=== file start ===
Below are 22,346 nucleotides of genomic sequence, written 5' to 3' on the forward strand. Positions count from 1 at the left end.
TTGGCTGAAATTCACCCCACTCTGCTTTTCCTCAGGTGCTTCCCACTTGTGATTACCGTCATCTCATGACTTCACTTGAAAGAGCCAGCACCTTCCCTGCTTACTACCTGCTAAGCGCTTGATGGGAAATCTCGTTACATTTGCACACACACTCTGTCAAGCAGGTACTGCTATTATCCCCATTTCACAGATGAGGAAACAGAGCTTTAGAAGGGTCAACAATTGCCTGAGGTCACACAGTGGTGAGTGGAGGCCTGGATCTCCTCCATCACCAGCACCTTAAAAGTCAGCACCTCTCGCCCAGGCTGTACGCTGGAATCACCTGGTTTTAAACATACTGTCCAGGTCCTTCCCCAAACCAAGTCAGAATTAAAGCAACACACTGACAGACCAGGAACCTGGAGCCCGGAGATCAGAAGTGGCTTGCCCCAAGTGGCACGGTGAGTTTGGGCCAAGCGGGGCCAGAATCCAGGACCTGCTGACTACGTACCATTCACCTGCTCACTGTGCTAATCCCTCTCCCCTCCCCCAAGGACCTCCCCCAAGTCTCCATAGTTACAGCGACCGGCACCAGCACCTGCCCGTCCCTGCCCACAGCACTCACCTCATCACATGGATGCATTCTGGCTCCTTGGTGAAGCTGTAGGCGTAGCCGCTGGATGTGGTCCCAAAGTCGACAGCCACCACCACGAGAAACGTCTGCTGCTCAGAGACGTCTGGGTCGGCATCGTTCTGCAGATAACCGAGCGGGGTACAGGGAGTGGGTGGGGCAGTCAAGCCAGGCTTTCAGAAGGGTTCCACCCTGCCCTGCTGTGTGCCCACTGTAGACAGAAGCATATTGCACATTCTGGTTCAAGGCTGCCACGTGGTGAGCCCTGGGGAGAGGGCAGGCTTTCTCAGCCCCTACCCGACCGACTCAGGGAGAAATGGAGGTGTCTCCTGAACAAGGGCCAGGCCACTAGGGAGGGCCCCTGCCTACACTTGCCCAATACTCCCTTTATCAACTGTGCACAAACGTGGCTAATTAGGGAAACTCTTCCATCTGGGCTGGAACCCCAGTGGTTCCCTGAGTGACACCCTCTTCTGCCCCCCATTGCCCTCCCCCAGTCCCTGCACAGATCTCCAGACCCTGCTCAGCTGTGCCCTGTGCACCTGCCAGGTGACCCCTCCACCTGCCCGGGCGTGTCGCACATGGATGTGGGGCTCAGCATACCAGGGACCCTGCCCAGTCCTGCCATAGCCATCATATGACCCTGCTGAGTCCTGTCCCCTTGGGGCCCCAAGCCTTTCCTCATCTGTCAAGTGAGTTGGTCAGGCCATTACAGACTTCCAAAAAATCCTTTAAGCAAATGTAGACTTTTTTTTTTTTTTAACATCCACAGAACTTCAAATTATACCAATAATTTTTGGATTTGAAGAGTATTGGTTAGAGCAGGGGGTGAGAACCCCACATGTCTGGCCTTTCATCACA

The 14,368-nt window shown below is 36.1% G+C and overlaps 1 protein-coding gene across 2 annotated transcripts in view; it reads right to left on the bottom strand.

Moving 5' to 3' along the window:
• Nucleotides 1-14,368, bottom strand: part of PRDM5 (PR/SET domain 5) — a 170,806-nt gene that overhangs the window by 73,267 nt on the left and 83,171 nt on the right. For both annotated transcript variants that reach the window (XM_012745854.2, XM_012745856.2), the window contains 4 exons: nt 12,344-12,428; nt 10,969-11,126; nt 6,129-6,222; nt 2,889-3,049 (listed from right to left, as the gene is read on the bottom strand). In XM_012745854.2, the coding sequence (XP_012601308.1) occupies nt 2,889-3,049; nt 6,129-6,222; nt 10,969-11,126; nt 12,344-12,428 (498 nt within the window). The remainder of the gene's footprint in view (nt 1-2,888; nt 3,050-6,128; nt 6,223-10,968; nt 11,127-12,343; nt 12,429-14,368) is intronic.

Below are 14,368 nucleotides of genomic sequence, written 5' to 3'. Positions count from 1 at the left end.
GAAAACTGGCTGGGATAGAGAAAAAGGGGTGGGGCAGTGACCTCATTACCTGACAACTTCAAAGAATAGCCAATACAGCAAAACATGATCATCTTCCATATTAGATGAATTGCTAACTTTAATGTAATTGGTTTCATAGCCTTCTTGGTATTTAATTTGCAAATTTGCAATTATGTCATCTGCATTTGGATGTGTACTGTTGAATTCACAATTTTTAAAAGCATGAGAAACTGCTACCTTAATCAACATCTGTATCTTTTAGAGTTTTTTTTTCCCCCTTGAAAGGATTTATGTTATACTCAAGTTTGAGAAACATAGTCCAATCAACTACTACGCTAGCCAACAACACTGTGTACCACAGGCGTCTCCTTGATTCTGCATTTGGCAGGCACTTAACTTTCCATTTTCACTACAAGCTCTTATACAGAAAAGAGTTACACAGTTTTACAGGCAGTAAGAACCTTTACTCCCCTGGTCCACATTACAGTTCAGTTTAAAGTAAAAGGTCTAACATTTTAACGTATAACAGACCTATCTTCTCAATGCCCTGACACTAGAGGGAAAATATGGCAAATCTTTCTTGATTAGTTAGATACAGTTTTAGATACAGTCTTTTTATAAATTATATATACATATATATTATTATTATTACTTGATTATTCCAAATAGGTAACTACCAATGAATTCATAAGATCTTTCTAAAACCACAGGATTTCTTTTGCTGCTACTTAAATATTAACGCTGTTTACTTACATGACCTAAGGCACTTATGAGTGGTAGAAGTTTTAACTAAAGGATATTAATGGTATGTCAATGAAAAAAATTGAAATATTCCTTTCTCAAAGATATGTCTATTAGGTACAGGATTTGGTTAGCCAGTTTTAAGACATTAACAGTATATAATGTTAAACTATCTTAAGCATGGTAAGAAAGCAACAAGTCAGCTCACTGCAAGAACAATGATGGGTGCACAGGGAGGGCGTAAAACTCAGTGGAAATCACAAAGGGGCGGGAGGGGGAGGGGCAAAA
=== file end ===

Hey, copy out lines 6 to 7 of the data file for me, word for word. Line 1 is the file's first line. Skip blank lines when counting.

Below are 14,368 nucleotides of genomic sequence, written 5' to 3'. Positions count from 1 at the left end.
GAAAACTGGCTGGGATAGAGAAAAAGGGGTGGGGCAGTGACCTCATTACCTGACAACTTCAAAGAATAGCCAATACAGCAAAACATGATCATCTTCCATATTAGATGAATTGCTAACTTTAATGTAATTGGTTTCATAGCCTTCTTGGTATTTAATTTGCAAATTTGCAATTATGTCATCTGCATTTGGATGTGTACTGTTGAATTCACAATTTTTAAAAGCATGAGAAACTGCTACCTTAATCAACATCTGTATCTTTTAGAGTTTTTTTTTCCCCCTTGAAAGGATTTATGTTATACTCAAGTTTGAGAAACATAGTCCAATCAACTACTACGCTAGCCAACAACACTGTGTACCACAGGCGTCTCCTTGATTCTGCATTTGGCAGGCACTTAACTTTCCATTTTCACTACAAGCTCTTATACAGAAAAGAGTTACACAGTTTTACAGGCAGTAAGAACCTTTACTCCCCTGGTCCACATTACAGTTCAGTTTAAAGTAAAAGGTCTAACATTTTAACGTATAACAGACCTATCTTCTCAATGCCCTGACACTAGAGGGAAAATATGGCAAATCTTTCTTGATTAGTTAGATACAGTTTTAGATACAGTCTTTTTATAAATTATATATACATATATATTATTATTATTACTTGATTATTCCAAATAGGTAACTACCAATGAATTCATAAGATCTTTCTAAAACCACAGGATTTCTTTTGCTGCTACTTAAATATTAACGCTGTTTACTTACATGACCTAAGGCACTTATGAGTGGTAGAAGTTTTAACTAAAGGATATTAATGGTATGTCAATGAAAAAAATTGAAATATTCCTTTCTCAAAGATATGTCTATTAGGTACAGGATTTGGTTAGCCAGTTTTAAGACATTAACAGTATATAATGTTAAACTATCTTAAGCATGGTAAGAAAGCAACAAGTCAGCTCACTGCAAGAACAATGATGGGTGCACAGGGAGGGCGTAAAACTCAGTGGAAATCACAAAGGGGCGGGAGGGGGAGGGGCAAAA